And middle-age spread, it seems, is a simple accumulation process. As Professor Speakman explains: ‘The amount you have to overeat each day to put on 20 kg (44 lb) over 15 years is not much.’

The process begins, he says, as we ‘eat and drink more’ as ‘we become wealthier and have more disposable income’ and that ‘increased alcohol consumption could be another factor’.

What does appear to encourage middle-age weight gain, however, is the menopause. Studies show that while the menopause doesn’t actually increase overall weight, it does affect the amount of fat versus lean tissue that a woman has — and where that fat is stored.

Postmenopausal women have more visceral fat independent of age, which means that menopause was the likely reason, according to Dr Sarah Berry, an associate professor in nutritional sciences at King’s College London and lead nutritional scientist at the health science company ZOE.

One reason may be that the menopausal women ate more sugary food and, according to Dr Berry’s research, the menopause changes the way sugar and fats are handled by the body. Previous studies have linked these changes to the fall in oestrogen, a hormone that regulates fat distribution and insulin sensitivity. Genetics, too, play a role. Identical twins have virtually identical weights as adults even if separated at birth.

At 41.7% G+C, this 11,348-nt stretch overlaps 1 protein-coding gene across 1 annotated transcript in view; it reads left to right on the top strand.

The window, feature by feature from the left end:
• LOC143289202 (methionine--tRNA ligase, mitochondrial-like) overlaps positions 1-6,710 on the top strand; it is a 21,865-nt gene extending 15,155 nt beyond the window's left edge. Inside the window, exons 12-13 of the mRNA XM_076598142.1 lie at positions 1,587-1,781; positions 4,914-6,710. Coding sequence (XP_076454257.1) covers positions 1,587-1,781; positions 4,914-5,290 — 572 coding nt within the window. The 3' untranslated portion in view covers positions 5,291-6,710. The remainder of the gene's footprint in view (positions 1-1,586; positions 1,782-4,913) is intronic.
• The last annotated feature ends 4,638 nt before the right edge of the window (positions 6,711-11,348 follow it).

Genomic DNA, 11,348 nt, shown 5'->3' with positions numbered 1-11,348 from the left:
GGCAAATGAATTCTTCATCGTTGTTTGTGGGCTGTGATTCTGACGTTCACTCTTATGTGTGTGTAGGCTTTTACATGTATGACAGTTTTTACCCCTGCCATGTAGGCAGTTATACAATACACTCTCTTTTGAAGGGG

Dr Giles Yeo, a neuroscientist at Cambridge University who studies the links between obesity and genes, says that genes may affect our appetite — meaning that some of us are more likely to crave fattening food.

So what can we do if we pile on the pounds? Sally Norton, an NHS gastrointestinal surgeon, says her key recommendation is to remove ‘chemical foods’ from our diets. A seminal study by the U.S. National Institutes of Health in 2019 found that people eating largely ultra-processed foods consumed an average of 500 calories a day more than those eating a diet of unprocessed foods. In two weeks, those eating ultra-processed foods gained 2lb, while those eating natural foods lost 2lb.

Sleep, too, is important, says Sally Norton, as sleep regulates the balance of hormones that affect hunger. She recommends aiming for seven hours a night. A study at King’s College London in 2016 found that sleep-deprived people ate 385 more calories a day. When forced to go through their day after less than five-and-a-half hours of sleep, they were more tempted by unhealthy food.

Exercise such as running can help but you have to work hard, as studies suggest that to prevent midlife weight gain, runners must increase their weekly distance by about 1.4 miles a year. So someone running ten miles a week at 30 needs to do 24 miles a week by 40 to stay slim.

Meanwhile, U.S. research shows one to two hours a week of weight training reduces the risk of obesity in the following six years by 30 per cent in both men and women.

The bottom line is if you want to keep your bottom in check in midlife, stop blaming your metabolism.


Daily Mail